Calcium Sulfate To Raise Calcium In Freshwater Tank

opinewv
  • #1
Can I use calcium sulfate (food grade) to safely raise calcium levels in a freshwater tank? I have a nerite snail that is leaking through its shell. We have a water softener. What amount should be used in a 65 gallon tank and a 30 gallon tank. My calcium test is for salt water and it doesn’t get the correct test colors.
 
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AquaticJ
  • #2
Yes that’s safe, but I’m not sure of the measurements. Honestly it would be much easier to just feed the snail a Tums once a week.
 
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opinewv
  • Thread Starter
  • #4
You also need magnesium... I would go with the Seachem Equilibrium...

Equilibrium was the first thing I tried but it raised the KH to 13 degrees. I have it down to 9 degrees since I stopped using Equilibrium. Thanks for the thought.

Yes that’s safe, but I’m not sure of the measurements. Honestly it would be much easier to just feed the snail a Tums once a week.

I have multiple nerites over 2 tanks. Would I just add a tab per tank and see how long it will last? What is the flavor preference?
 
Zka17
  • #5
Equilibrium was the first thing I tried but it raised the KH to 13 degrees. I have it down to 9 degrees since I stopped using Equilibrium. Thanks for the thought.

Equilibrium, by itself does not raise the KH... it does stabilizes existing KH though... - it increases the GH. KH does not affect fish, it only stabilizes pH - which is good for fish. More KH you have, more stable the pH will be. GH, on the other hand provides essential minerals for both animals and plants.
 
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fa4960
  • #6
Yes it is safe to add Calcium Sulfate, typically in the form of CaSo4.2H2O Calcium Sulfate dihydrate (popular name is Gypsum) to your tank. I do that together with
MgSO4.7H2O Magnesium Sulfate heptahydrate (popular name is Epsom Salt) as GH/KH boosters.

You can use rotalabutterfly.com Nutrient calculator to calculate the amount needed for your tanks, based on their recommended ppm, or you can set a ppm target yourself and calculate how much you need.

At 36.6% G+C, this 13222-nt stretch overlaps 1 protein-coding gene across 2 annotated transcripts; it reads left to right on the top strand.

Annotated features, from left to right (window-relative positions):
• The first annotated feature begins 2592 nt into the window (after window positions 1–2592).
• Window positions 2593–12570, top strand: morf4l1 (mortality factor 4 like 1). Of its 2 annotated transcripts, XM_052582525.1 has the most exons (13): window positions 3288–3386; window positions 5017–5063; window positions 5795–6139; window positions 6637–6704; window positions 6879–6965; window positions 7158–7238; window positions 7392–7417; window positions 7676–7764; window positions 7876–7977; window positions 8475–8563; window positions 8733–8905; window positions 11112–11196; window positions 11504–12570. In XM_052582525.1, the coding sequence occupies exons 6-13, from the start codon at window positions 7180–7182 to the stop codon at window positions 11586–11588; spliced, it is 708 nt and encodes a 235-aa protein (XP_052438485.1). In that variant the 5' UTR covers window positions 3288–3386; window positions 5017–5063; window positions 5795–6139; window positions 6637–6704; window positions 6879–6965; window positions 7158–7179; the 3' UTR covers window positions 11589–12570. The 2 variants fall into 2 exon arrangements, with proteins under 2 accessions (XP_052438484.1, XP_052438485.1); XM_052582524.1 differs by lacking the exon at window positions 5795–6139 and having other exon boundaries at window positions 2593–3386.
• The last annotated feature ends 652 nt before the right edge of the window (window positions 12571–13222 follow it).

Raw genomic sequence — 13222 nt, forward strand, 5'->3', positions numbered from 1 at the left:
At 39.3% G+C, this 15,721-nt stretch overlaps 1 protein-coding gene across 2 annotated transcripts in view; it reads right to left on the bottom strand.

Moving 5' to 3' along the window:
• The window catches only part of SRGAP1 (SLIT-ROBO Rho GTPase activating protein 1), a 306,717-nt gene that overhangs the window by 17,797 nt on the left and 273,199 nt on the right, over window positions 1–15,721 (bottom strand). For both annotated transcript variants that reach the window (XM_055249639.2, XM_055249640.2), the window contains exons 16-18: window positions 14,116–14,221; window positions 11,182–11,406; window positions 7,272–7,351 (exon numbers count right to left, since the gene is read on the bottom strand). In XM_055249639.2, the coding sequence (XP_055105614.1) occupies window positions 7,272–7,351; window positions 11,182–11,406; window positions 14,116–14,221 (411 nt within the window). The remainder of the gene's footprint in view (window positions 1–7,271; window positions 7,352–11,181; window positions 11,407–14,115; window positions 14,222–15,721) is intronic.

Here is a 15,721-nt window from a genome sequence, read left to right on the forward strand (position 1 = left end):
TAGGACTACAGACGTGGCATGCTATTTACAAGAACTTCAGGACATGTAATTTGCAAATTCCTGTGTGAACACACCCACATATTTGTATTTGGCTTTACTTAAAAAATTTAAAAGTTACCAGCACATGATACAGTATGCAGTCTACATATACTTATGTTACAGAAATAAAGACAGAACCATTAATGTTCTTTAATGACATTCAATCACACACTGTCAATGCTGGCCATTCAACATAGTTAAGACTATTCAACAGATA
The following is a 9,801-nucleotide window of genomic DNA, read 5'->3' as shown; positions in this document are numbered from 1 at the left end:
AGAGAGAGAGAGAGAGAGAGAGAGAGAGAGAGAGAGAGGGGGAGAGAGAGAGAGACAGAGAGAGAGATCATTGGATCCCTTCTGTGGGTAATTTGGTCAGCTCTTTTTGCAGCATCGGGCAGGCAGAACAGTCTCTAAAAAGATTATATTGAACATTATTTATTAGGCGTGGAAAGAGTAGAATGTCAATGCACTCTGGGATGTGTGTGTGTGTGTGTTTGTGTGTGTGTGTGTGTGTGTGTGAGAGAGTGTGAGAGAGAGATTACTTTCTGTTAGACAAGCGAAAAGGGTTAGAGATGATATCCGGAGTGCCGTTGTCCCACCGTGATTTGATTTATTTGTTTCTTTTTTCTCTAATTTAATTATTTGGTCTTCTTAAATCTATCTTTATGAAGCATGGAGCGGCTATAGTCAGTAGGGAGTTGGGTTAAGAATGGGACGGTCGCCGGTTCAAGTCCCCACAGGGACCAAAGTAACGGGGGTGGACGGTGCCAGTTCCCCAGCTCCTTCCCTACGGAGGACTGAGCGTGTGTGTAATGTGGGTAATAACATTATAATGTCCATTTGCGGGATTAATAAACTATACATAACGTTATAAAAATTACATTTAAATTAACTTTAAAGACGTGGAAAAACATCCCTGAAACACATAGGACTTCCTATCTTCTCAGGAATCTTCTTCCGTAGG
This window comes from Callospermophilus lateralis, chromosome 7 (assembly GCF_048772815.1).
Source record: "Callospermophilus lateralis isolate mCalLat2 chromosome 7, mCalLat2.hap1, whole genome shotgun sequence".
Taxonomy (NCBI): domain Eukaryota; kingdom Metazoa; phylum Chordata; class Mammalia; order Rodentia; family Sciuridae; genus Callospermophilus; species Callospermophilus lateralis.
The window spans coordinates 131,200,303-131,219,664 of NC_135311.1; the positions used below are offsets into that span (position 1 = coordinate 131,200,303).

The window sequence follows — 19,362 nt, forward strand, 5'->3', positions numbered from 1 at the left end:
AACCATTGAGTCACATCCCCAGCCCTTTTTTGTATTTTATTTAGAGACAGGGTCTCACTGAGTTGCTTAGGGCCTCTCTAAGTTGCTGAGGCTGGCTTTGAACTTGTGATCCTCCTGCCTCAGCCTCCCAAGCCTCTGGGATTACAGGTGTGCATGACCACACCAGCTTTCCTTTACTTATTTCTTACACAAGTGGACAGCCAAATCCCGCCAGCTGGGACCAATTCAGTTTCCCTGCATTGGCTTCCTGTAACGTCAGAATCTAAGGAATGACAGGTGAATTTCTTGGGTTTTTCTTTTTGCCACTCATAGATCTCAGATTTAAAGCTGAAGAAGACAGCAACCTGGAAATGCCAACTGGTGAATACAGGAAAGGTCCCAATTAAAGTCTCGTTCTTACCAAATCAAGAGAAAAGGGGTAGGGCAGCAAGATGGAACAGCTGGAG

Both chemicals are dirt cheap to buy, typically < USD 1 - 2 per kilo.

In my tank I have a target of 5 ppm for Calcium Sulfate and 15 ppm for Magnesium Sulfate.
 
Cichlidude
  • #7
Yes that’s safe, but I’m not sure of the measurements. Honestly it would be much easier to just feed the snail a Tums once a week.
Which flavor?
 
AquaticJ
  • #8
Which flavor?
Honestly my Shrimp like all the flavors, I’m sure it’d be different for everyone
 
opinewv
  • Thread Starter
  • #9
Yes it is safe to add Calcium Sulfate, typically in the form of CaSo4.2H2O Calcium Sulfate dihydrate (popular name is Gypsum) to your tank. I do that together with
MgSO4.7H2O Magnesium Sulfate heptahydrate (popular name is Epsom Salt) as GH/KH boosters.

You can use rotalabutterfly.com Nutrient calculator to calculate the amount needed for your tanks, based on their recommended ppm, or you can set a ppm target yourself and calculate how much you need.

Both chemicals are dirt cheap to buy, typically < USD 1 - 2 per kilo.

In my tank I have a target of 5 ppm for Calcium Sulfate and 15 ppm for Magnesium Sulfate.

What size tank do you have? Would Equilibrium work just as well? It has the calcium and magnesium. I wasn’t testing for KH when I started using Equilibrium but when I first checked it was 13 degrees. Since I stopped using Equilibrium (about 2 months ago) my KH has dropped to 9 degrees which I understand is okay for most fish. I don’t know about Angelfish but Angels are what I would like to have. And dream of having Rams.

Yes it is safe to add Calcium Sulfate, typically in the form of CaSo4.2H2O Calcium Sulfate dihydrate (popular name is Gypsum) to your tank. I do that together with
MgSO4.7H2O Magnesium Sulfate heptahydrate (popular name is Epsom Salt) as GH/KH boosters.

You can use rotalabutterfly.com Nutrient calculator to calculate the amount needed for your tanks, based on their recommended ppm, or you can set a ppm target yourself and calculate how much you need.